Regarding, "From Flips to Flops" [Pipeline Column, April 22], we strongly disagree with the assertion that broker price opinions are unreliable for short sale or loan modification purposes.
First, the issue is about the collection and analysis of data — not just who gathers the data. In today's complex world, technology allows us to gather and assimilate data quickly and efficiently. The accurate and efficient collection and analysis of real estate data is what lenders and investors are demanding.
Second, the argument that real estate agents are likely to engage in fraudulent "property flopping" is predicated on falsehoods that demean the many professionals with years of experience in the field where practitioners pledge to uphold the BPO Standards and Guidelines provided to prevent conflicts of interest. Erroneously, the argument apparently assumes that the real estate agent who prepares the BPO also gets the listing on the property, which is generally not the case. In fact, most lenders and servicers obtain a BPO where the real estate agent has no past, present or anticipated financial interest in the property to ensure objectivity.
Third, there is no evidence to suggest that real estate agents are more likely to engage in fraudulent activity than other valuation providers, regardless of whether the agent delivering the BPO actually lists the property at a later date.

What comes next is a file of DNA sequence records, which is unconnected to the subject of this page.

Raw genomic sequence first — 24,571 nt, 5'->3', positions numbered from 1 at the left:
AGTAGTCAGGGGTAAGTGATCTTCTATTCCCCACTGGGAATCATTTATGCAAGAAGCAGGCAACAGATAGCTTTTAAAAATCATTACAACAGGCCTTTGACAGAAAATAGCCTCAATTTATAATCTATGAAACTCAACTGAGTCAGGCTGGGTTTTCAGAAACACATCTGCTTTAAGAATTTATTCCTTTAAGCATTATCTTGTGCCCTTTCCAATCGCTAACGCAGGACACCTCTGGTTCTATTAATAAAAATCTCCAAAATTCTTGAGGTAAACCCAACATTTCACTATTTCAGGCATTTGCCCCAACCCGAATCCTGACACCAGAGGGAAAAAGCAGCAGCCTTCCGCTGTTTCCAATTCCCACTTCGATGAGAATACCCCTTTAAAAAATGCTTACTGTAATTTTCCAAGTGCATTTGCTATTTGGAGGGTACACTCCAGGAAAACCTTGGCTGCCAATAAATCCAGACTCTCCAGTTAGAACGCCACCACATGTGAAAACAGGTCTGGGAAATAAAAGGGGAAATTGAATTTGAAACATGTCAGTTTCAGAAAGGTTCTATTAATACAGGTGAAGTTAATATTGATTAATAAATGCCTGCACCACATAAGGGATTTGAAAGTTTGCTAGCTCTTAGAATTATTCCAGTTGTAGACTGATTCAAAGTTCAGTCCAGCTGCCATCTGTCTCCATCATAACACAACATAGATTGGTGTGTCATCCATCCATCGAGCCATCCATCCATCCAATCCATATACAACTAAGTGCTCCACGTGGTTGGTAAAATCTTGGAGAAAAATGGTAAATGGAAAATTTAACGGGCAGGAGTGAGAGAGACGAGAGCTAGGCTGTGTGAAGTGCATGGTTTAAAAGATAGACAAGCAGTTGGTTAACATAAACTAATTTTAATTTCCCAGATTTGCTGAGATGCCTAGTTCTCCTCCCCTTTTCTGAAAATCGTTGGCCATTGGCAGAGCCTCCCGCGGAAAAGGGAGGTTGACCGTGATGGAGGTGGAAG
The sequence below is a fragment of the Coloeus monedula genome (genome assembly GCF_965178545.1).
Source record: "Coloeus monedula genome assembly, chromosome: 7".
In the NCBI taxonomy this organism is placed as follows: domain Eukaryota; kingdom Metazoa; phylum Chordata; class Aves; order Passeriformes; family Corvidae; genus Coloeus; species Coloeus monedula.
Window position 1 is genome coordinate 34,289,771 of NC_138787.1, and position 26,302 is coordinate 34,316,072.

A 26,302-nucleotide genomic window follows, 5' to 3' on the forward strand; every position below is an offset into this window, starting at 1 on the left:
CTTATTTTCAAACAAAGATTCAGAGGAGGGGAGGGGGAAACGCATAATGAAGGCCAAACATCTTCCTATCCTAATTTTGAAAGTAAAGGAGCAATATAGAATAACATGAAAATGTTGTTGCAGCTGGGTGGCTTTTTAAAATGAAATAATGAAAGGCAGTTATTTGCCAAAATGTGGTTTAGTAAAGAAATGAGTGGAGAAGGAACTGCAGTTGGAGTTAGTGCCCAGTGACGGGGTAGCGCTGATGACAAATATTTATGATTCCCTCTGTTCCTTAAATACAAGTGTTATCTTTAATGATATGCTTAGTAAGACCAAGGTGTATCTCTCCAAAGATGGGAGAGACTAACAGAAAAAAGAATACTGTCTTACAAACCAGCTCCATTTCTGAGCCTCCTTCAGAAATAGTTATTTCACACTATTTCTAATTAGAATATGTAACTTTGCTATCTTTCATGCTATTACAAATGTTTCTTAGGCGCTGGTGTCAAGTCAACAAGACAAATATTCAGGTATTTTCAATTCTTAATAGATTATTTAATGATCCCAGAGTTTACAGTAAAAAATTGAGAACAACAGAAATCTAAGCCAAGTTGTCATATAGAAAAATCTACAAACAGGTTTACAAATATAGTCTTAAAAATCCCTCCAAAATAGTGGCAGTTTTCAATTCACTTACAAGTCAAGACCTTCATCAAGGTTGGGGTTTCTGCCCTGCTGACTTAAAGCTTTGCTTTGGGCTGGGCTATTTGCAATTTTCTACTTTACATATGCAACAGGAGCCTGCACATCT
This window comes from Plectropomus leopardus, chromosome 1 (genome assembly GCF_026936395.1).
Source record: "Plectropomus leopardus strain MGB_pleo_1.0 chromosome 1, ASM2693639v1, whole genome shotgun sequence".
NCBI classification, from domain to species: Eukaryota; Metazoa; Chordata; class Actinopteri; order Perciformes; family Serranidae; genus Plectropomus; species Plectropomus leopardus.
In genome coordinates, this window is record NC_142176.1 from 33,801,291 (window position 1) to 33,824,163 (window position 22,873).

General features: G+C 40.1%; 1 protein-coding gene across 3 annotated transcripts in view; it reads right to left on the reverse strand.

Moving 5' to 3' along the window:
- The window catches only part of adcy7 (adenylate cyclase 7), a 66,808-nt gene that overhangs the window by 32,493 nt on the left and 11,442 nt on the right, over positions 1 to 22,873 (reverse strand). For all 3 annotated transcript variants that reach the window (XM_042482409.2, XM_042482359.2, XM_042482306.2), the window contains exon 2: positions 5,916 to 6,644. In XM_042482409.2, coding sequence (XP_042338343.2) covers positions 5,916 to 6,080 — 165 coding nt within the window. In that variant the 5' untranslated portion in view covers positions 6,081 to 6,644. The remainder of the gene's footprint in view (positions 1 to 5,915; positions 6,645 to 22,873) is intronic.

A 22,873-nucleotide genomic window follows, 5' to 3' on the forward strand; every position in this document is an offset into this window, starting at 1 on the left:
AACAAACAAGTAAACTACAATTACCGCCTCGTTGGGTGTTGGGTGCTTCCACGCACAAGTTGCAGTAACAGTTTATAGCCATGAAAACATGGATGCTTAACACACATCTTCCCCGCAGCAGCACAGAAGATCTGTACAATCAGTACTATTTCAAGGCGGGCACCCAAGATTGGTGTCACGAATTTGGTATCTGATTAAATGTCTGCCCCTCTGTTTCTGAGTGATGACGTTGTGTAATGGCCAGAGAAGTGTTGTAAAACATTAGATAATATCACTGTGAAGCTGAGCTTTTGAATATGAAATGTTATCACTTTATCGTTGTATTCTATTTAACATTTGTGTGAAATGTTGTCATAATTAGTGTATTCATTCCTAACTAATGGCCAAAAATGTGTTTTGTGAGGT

We are also disappointed that the article failed to mention the public response made by the National Association of Realtors to assure consumers that real estate agents are objective observers of value. As NAR president Vicki Cox Golder stated in her letter to Treasury Secretary Timonty Geithner and Department of Housing and Urban Development Secretary Donovan, "BPOs are completed by licensed real estate agents with a detailed knowledge and understanding of real estate pricing and local market trends developed through active participation in the listing, negotiation and sale of properties. This perspective offers a unique viewpoint that supports sound real estate decisions with accurate estimates of the value of real estate."
The article could have gained a more robust perspective of what is actually occurring in the industry by allowing additional sources from the valuation industry or Realtor community to be heard.
Chief Executive Officer